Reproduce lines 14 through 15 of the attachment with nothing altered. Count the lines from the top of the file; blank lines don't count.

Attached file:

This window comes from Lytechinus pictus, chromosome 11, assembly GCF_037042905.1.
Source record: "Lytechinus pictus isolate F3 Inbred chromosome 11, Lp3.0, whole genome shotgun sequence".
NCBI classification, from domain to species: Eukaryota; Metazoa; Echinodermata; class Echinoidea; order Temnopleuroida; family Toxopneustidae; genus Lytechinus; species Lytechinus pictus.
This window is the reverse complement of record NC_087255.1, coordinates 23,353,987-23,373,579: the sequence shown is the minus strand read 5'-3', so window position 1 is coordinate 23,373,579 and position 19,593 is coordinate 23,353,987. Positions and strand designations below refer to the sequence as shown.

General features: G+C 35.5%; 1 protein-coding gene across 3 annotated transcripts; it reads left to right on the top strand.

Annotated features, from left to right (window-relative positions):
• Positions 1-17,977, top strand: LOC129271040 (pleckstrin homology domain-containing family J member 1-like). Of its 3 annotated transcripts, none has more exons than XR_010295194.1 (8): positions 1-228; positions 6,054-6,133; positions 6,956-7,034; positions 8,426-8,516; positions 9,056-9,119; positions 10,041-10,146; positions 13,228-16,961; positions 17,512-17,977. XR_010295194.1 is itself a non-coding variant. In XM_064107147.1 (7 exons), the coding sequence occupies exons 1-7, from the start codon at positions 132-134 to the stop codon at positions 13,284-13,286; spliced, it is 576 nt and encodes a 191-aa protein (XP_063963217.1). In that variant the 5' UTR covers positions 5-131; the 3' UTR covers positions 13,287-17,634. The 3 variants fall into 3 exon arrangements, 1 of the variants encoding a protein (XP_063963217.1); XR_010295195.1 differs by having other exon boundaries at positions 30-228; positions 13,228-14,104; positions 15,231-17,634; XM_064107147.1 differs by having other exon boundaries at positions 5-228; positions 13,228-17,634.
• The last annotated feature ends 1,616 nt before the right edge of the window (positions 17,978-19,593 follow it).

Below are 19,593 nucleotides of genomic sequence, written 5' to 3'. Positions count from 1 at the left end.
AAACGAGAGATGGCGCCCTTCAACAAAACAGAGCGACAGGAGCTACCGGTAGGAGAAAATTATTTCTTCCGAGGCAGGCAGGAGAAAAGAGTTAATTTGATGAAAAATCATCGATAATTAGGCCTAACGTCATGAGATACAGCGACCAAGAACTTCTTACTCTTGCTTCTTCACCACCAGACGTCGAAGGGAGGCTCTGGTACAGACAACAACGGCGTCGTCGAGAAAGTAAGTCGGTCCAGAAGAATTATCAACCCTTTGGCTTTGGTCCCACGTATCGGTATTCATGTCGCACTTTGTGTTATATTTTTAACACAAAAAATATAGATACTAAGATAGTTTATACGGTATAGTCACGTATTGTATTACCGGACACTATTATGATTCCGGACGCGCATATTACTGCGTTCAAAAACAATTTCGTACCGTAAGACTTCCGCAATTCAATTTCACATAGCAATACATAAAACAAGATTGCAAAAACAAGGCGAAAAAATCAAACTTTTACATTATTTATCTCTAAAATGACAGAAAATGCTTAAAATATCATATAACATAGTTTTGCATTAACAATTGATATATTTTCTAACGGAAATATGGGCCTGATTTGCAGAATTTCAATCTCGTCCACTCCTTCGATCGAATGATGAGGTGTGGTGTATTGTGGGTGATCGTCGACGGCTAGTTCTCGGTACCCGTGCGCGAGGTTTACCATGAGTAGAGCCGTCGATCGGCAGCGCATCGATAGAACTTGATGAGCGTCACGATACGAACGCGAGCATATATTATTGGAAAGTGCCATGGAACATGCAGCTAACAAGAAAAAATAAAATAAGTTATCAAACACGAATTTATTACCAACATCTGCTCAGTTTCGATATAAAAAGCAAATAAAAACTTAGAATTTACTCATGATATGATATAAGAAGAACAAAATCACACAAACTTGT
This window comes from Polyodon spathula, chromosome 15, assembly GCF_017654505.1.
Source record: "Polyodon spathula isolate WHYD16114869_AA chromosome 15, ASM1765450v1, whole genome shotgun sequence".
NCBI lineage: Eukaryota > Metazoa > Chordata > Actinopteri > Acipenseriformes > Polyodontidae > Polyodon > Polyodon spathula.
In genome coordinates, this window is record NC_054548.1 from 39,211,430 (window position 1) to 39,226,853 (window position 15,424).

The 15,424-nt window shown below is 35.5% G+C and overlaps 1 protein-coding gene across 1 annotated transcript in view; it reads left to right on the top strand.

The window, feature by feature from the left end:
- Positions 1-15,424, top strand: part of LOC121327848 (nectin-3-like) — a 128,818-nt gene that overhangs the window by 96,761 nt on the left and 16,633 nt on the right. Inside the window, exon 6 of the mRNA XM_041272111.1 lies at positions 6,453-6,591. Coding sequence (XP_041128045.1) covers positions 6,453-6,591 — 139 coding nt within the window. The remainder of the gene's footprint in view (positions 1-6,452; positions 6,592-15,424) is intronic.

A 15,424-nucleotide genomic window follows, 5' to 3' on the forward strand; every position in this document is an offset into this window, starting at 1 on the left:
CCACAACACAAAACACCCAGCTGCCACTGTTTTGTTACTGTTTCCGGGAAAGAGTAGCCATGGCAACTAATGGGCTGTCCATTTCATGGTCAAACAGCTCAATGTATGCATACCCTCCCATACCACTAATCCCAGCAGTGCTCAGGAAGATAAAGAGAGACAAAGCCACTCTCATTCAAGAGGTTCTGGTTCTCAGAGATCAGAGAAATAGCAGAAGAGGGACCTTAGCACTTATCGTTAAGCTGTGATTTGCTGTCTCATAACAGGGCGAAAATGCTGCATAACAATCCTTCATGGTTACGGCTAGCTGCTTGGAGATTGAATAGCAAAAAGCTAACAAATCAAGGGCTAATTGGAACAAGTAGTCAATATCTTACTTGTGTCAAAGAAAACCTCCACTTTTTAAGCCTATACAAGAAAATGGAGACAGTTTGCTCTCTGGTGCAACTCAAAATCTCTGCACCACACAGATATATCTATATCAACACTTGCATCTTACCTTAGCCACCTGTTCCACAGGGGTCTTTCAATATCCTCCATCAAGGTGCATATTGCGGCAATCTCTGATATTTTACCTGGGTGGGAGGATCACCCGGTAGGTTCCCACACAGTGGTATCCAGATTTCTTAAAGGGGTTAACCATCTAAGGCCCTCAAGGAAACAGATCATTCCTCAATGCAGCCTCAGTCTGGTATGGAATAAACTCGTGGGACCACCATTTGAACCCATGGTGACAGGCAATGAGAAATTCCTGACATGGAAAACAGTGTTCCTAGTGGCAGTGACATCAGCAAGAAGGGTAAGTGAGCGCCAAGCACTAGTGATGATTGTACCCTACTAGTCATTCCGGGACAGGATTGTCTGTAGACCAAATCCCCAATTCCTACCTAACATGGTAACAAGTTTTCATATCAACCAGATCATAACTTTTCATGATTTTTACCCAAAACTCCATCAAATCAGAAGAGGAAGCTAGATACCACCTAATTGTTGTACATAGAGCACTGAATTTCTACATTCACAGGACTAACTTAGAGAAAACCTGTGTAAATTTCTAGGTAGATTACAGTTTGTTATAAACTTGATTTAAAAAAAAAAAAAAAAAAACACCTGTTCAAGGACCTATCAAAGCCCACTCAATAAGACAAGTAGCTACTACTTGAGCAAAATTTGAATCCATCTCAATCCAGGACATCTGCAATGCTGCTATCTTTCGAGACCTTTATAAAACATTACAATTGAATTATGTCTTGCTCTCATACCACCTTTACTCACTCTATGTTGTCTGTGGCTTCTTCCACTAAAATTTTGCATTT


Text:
In genome coordinates, this window is record NC_054548.1 from 39,211,430 (window position 1) to 39,226,853 (window position 15,424).

The 15,424-nt window shown below is 35.5% G+C and overlaps 1 protein-coding gene across 1 annotated transcript in view; it reads left to right on the top strand.